In human lupus nephritis, the severity of tubulointerstitial inflammation on biopsy correlates with the risk of subsequent progression to renal failure . Tubulointerstitial inflammation, and not glomerular inflammation, is associated with in situ clonal selection  and expansion of B cells reactive with antigens associated with inflammation. Certainly antigen recognition by the B-cell antigen receptor provides signals necessary for B-cell selection. However, additional second signals, derived from antigen-specific T cells or pattern recognition receptors, are required for B-cell proliferation. Therefore, we hypothesized that in situ B cells were receiving help from in situ T cells.
Methods and results
Consistent with our hypothesis, using four and five color confocal microscopy we observed CD4+ICOS+PD-1+ T cells in close apposition with CD20+ B cells. To quantitate the relationship between these presumptive TFH cells and B cells, we developed novel, automated and therefore unbiased algorithms (using Python/Linux) to define the location of cells expressing multiple surface markers and then to assess the shortest distances between the same or different cell types. These analyses revealed that B cells or TFH cells were never in close approximation with each other. In contrast, an average of 42% of TFH cells in renal biopsies from lupus patients were in very close contact with B cells. Three-dimensional imagining of these conjugates revealed that closely opposed TFH and B cells had formed atypical supramolecular activation complexes containing polarized TCR, LFA-1, MHC class II and ICAM-1 molecules. This suggests that the TFH and B cells in these conjugates are antigenically related. The difference between the observed T:B conjugate rate, and that predicted to arise by chance, was highly significant at up to P = 10-42. Finally, qPCR of mRNA captured from in situ ICOS+ T cells revealed that they had expression profiles consistent with them being bona fide TFH cells.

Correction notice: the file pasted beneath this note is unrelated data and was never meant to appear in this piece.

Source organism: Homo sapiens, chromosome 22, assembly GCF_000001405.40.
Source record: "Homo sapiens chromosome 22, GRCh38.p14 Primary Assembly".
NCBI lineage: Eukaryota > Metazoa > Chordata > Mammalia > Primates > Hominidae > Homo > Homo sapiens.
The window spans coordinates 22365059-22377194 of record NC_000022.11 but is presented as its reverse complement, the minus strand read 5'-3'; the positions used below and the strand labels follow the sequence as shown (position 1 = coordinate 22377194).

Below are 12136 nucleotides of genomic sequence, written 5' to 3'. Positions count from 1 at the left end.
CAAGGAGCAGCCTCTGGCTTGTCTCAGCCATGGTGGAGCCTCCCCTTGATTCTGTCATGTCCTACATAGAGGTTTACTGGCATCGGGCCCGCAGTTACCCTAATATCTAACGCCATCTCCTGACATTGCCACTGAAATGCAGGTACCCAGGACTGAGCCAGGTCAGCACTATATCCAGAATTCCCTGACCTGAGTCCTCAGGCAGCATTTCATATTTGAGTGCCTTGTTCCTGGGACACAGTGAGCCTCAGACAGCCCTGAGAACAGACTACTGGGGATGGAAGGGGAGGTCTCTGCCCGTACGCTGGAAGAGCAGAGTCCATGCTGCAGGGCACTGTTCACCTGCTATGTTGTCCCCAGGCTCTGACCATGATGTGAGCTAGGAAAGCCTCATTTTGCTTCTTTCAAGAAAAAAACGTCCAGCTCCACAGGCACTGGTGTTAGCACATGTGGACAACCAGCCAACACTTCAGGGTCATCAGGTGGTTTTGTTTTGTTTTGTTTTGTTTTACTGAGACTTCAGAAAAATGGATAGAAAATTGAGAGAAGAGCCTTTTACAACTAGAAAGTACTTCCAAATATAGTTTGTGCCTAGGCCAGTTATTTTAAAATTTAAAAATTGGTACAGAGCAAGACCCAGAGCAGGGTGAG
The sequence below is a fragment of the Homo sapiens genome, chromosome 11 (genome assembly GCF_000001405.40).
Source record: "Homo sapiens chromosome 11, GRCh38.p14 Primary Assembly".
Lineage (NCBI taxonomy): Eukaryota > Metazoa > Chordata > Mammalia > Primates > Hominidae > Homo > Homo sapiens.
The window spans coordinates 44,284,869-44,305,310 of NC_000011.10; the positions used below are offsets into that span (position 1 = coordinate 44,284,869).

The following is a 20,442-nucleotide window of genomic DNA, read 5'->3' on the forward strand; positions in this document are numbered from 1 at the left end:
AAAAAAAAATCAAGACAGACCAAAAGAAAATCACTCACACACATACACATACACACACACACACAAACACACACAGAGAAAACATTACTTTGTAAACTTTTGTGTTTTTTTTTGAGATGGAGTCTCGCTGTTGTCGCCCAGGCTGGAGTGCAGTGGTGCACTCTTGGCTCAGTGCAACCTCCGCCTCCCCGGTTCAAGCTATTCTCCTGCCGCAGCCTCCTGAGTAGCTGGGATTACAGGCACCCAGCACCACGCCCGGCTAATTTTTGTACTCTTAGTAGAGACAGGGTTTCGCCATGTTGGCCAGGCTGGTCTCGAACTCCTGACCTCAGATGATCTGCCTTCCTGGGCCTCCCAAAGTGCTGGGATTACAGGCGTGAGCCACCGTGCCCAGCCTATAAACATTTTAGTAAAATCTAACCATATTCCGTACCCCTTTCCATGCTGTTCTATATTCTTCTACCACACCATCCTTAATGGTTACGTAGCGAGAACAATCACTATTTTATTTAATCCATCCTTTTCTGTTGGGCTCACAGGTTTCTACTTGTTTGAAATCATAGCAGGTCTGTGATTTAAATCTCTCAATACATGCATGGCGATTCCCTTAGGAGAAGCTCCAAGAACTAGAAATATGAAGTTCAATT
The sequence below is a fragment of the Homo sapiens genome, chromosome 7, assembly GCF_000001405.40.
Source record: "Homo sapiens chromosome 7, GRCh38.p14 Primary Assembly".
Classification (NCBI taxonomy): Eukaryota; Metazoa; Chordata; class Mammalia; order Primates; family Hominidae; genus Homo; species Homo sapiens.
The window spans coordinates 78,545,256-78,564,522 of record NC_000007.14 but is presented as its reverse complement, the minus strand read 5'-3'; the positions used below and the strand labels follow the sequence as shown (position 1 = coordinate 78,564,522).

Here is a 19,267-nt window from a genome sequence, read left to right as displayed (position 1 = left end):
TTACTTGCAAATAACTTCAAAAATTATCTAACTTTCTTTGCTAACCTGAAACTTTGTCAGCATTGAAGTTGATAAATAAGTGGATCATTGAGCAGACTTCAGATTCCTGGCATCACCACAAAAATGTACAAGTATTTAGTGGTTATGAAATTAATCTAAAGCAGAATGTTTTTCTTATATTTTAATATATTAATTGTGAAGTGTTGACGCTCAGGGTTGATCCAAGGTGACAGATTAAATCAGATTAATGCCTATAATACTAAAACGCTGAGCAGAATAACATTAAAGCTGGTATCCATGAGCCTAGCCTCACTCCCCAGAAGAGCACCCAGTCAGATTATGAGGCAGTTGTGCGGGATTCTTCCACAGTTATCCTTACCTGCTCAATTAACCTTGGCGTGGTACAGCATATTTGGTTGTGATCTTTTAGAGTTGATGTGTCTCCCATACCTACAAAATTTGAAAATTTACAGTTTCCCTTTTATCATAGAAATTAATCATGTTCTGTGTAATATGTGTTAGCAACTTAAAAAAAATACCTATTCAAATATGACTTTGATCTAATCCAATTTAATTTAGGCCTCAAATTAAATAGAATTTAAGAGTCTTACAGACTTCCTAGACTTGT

These data demonstrate that TFH cells are probably contributing to in situ humoral immune responses in lupus nephritis. Furthermore, our results indicate that quantitative imaging can be used to reveal important cell:cell interactions in human tissue.
Chang A, Henderson SG, Liu N, Guttikonda R, Hsieh C, Utset TO, Meehan SM, Quigg RJ, Meffre E, Clark MR: In situ B cell-mediated immune responses and tubulointerstitial inflammation in human lupus nephritis.